Crystal Palace, Joseph Paxton, London, 1851
As I had discussed in my post concerning suspension bridges from the nineteenth century, new materials were starting to gain popularity amongst construction of the newer architectural designs. In London, architects experimented with the implementation of a structure made entirely of iron and glass – the Crystal Palace.
It’s main function was to serve as the gathering point for a great world fair known presently as The Great Exhibition of 1851 – where countries from all over the world came to showcase their most prized products from their lands. It was conceived to symbolize the industrial, military, and economic sense of superiority felt by the British during the Industrial Revolution.
Joseph Paxton was not only a architect, but a master gardener (known for his work at the Chatsworth House). His idea for this grandiose palace of glass grew from his knowledge of a greenhouse. The plan of the structure shows entryways to the greenhouse where these massive arches and crux of the space is where people could circulate – there were displayed pavilions sent by various nations.
The rumor why the ceiling was curved was that there was a row of trees that had belonged to the Queen that people did not want to be destroyed. They were significantly tall elm trees that attracted some unwelcome guests – sparrows. Queen Victoria gather Sparrow-hawks to correct this nuisance.
One of the main historical points of the exhibition was the demonstration given by the United States. Britain was at this time, a great world power. As the industrial revolution made its way across to the US, it was becoming evident that they were moving at a faster pace. When the United States was announced as the winner of the whole fair, it symbolized a symbolic passing of the torch.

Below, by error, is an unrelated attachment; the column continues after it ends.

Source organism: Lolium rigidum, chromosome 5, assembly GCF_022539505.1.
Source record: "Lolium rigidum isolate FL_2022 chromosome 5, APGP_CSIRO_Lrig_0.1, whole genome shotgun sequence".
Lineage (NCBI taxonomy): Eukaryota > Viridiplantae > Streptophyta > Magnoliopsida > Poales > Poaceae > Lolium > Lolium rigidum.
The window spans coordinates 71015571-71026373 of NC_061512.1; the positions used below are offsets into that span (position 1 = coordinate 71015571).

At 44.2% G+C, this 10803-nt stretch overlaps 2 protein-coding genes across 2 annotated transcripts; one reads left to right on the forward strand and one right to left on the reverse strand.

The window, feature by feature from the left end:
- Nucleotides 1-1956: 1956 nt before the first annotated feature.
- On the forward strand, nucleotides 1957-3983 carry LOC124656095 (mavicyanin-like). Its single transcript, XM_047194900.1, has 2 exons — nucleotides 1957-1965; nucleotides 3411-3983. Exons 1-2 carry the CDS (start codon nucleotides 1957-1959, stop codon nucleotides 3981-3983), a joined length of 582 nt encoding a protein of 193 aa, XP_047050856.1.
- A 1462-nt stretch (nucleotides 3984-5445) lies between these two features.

The Crystal Palace was relocated after the six months of displaying The Great Exhibition of 1851 – it was modified and expanded in it’s new location and was used for other events (in example, the first cat show). However, although this edifice had great beauty and history attached to it, nothing could have prevented it’s destruction. In 1936 the Crystal Palace was to suffer from a catastrophic fire that had originated as a small fire, but rapidly spread by the dry wood flooring. The Crystal Palace has not been rebuilt but it was a devastation occurrence and will always be remembered for it’s world history and architectural advancements.
“In a few hours we have seen the end of the Crystal Palace. Yet it will live in the memories not only of Englishmen, but the whole world” – Sir Henry Buckland
“This is the end of an age” – Winston Churchill on the Crystal Palace fire
Today, one building still stands today from the nineteenth century that was inspired by the Crystal Palace of London (1850s). It is also known as the Crystal Palace but is located if Madrid, Spain. It was designed in 1887 by Ricardo Velázquez Bosco and would function to house exotic plants Span has acquired from the Philippines. It is one of Spain’s greatest examples of iron and glass architecture and it gives a strong impression of what the Crystal Palace of London may have been like for an observer.